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Faith Issues in Film Group

Our group meets at 7pm, on first Tuesdays, eight months of the year. We watch the chosen film on our own, and then gather to discuss it; we’re very much like a book club in those aspects. Our meetings often include an introductory worship portion and we end with a time for sharing and prayers. We are always open to new members.

Meetings currently take place by Zoom; please contact for the link.

Here is our 2022-23 schedule:

Sept 6 Belfast
Oct 4 Parallel Mothers
Nov 1 Mango Dreams
Jan 3 My Name Is Pauli Murray
Feb 7 Kundun
Mar 7 Lunana: A Yak in the Classroom
April 4 Passing
May 2 The Sound of Metal

Kundun (1997)
Director: Martin Scorcese
Original Score by Philip Glass
Available on YouTube and on DVD at the Palo Alto library
The Tibetans refer to the Dalai Lama as “Kundun,” which means “The Presence.” The film Kundun tells the story of the first years of the 14th Dalai Lama’s life, from his discovery at age 4 through his heart-wrenching decision to leave Tibet at the age of 24. As the film progresses, the boy matures in both age and learning. Four charming actors play him at various ages. Local trivia – the actor who played the 12-year old Kundun attended Jordan Middle School in Palo Alto.  
The film portrays the time period when communist China invaded and enforced an oppressive regime upon the peaceful nation of Tibet. It shows the Dalai Lama’s commitment to non-violence and his interest in modernizing Tibet. He escaped to India in 1959 and has been living in exile in Dharamsala ever since.
China’s leaders hotly objected to Disney’s plans to distribute the film and retaliated by banning Disney films and television cartoons. Scorsese and several other members of the production were banned from ever entering China as a result of making the film. Former Disney CEO Michael Eisner later apologized for offending Communist Chinese sensitivities, calling the film “a stupid mistake.”
Kundun is filled with faith issues, since it depicts a country where faith is central to every aspect of life.

My Name Is Pauli Murray (2021)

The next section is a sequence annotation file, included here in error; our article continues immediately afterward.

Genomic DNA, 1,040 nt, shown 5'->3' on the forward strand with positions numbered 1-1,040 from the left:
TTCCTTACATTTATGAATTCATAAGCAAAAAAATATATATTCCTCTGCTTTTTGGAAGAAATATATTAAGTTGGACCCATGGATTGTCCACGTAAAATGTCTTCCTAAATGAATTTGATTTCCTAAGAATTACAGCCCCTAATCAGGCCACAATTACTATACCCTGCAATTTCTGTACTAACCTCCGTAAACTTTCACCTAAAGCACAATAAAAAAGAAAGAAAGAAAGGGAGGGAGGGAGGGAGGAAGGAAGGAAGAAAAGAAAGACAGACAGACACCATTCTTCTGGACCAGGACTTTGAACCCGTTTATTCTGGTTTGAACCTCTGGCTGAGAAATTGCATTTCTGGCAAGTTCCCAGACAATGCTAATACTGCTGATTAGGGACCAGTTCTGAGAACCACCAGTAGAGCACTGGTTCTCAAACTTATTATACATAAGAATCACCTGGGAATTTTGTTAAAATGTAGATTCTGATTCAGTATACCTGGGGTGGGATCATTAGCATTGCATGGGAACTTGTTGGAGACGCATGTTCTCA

Directors: Julie Cohen, Betsy West
Available on Amazon Prime

Fifteen years before Rosa Parks refused to surrender her bus seat, a full decade before the U.S. Supreme Court overturned separate-but-equal legislation, Pauli Murray was already knee-deep fighting for social justice. A pioneering attorney, activist, priest and dedicated memoirist, Murray shaped landmark litigation–and consciousness–around race and gender equity. As an African American youth raised in the segregated South–who was also wrestling with broader notions of gender identity–Pauli understood, intrinsically, what it was to exist beyond previously accepted categories and cultural norms. Both Pauli’s personal path and tireless advocacy foreshadowed some of the most politically consequential issues of our time. 

Told largely in Pauli’s own words, My Name is Pauli Murray is a candid recounting of that unique and extraordinary journey. The SF Chronicle called it “Jaw-dropping…an extraordinary documentary.” The Guardian (UK) said: “A black, queer, gender nonconforming lawyer, civil rights activist, feminist, poet and priest, Pauli Murray (1910-85) was ahead of her time. It is perhaps because of this, and despite her contributions to real social change, her friendship with Eleanor Roosevelt and her influence on people such as Ruth Bader Ginsburg, that she remains a little-known figure in US history. This thorough and informative documentary, from the team behind RBG,shines a light on a brilliant and uncompromising firebrand who paved the way for generations to come.”